I would say that Nexta is a decentralised media organisation of the 21st century. We use several sites, we do not have a central website, we do not have any central page. It's a few channels in human-friendly formats — messengers and YouTube. As our experience has shown, this format is really in demand. Especially given that the way information is consumed changes very quickly.

Telegram channels allow us to deliver information as quickly and clearly as possible, and for a person, it is all literally available with one click: you do not need to go to any sites, you can read news and correspondence with friends at the same time. Thanks to this structure, news spreads much faster.

Why are you so popular in Belarus?

We have a lot of exclusive information, we have many government insiders, a lot of documents from some small government agencies or enterprises. We also have a lot of documents and classified information from high-ranking officials, including the president's administration, as well as law enforcement agencies. People know that they can read what will never be said anywhere else, simply because if ordinary, independent mass media in Belarus wrote it, they would be subject to controls immediately, pressure from special services would start, warnings would be issued and the publication could be closed down.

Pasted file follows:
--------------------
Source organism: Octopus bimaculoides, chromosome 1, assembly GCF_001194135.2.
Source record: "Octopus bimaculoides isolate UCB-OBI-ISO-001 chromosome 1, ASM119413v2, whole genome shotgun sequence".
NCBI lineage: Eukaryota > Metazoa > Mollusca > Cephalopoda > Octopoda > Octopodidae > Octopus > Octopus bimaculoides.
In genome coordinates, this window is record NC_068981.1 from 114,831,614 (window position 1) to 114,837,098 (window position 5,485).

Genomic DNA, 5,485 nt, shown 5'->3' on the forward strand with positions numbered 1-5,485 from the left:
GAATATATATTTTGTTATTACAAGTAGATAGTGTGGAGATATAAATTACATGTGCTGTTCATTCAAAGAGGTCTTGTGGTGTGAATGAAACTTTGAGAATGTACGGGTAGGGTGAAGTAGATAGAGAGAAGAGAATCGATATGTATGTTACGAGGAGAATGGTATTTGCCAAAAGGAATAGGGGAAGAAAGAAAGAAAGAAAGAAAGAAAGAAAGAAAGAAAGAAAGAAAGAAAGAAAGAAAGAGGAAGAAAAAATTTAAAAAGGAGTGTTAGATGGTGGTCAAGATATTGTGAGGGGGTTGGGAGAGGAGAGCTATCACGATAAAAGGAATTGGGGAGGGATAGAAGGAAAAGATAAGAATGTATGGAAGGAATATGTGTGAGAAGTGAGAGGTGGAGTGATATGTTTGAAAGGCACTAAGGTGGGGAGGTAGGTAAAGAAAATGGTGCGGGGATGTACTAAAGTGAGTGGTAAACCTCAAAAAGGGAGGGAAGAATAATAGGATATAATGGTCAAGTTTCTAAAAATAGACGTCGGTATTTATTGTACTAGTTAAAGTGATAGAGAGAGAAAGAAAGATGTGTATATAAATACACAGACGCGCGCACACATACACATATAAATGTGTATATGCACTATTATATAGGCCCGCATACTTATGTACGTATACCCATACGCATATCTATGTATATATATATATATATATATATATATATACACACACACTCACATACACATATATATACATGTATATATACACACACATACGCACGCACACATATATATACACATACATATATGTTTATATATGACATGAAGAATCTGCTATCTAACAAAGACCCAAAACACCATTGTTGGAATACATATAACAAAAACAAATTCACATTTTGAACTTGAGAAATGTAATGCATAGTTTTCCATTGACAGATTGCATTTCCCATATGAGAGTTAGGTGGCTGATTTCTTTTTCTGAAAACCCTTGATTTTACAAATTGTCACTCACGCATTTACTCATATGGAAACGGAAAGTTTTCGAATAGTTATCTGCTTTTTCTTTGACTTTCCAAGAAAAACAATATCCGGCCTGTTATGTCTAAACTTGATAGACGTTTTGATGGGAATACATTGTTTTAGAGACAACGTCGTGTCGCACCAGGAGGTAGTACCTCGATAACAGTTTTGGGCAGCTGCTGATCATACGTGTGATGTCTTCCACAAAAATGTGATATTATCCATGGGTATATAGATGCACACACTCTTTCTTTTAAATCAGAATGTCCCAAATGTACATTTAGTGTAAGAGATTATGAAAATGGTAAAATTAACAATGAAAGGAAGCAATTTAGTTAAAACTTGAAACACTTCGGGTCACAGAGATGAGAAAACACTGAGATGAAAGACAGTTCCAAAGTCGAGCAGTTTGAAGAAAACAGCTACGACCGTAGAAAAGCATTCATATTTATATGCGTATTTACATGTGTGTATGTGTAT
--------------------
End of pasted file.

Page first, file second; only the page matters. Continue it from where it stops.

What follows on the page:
Aren't you afraid for the safety of your informants and employees?

There virtually have been no cases where people had serious problems, except for a couple of cases. We often ask people what they can divulge away, what is best to smear, for example. There have been a few cases where they have been found out, but this is mainly in one small cross-section. In law enforcement agencies, it went so far that employees were forced to take polygraph tests. Those who failed the inspection were punished for spreading official information.


Were you ready for the fact that the internet would be cut off across the whole country? How did you work under these conditions?

The good thing about Telegram is that it's the only platform that worked somehow. Even when no media downloads, at least it worked a bit. Most people in Belarus saw only a text version of messages, but at least this way they got information about what was going on.

A large number of subscribers from abroad also came to us and everything worked perfectly well. This news really spread all over the world. I think it's great, because even most government sites in Belarus still aren't working. At the moment, it's even impossible to enter the site of the Belarusian CEC (Central Election Commission of Belarus), because the internet has been blocked to such an extent.

This is the beauty of this new media format — when there's no centralised site, when it's impossible to block or ban in any way, because everyone has access to it and this access is unconditional.

Did you advise your readers on how to get around the block?


Yes, we actively advised our subscribers to use proxies, VPN, Tor, and other ways to bypass the total blockage of the internet, which continues in Belarus for a second day. But the proxy-servers were so in demand that the addresses we gave immediately went down.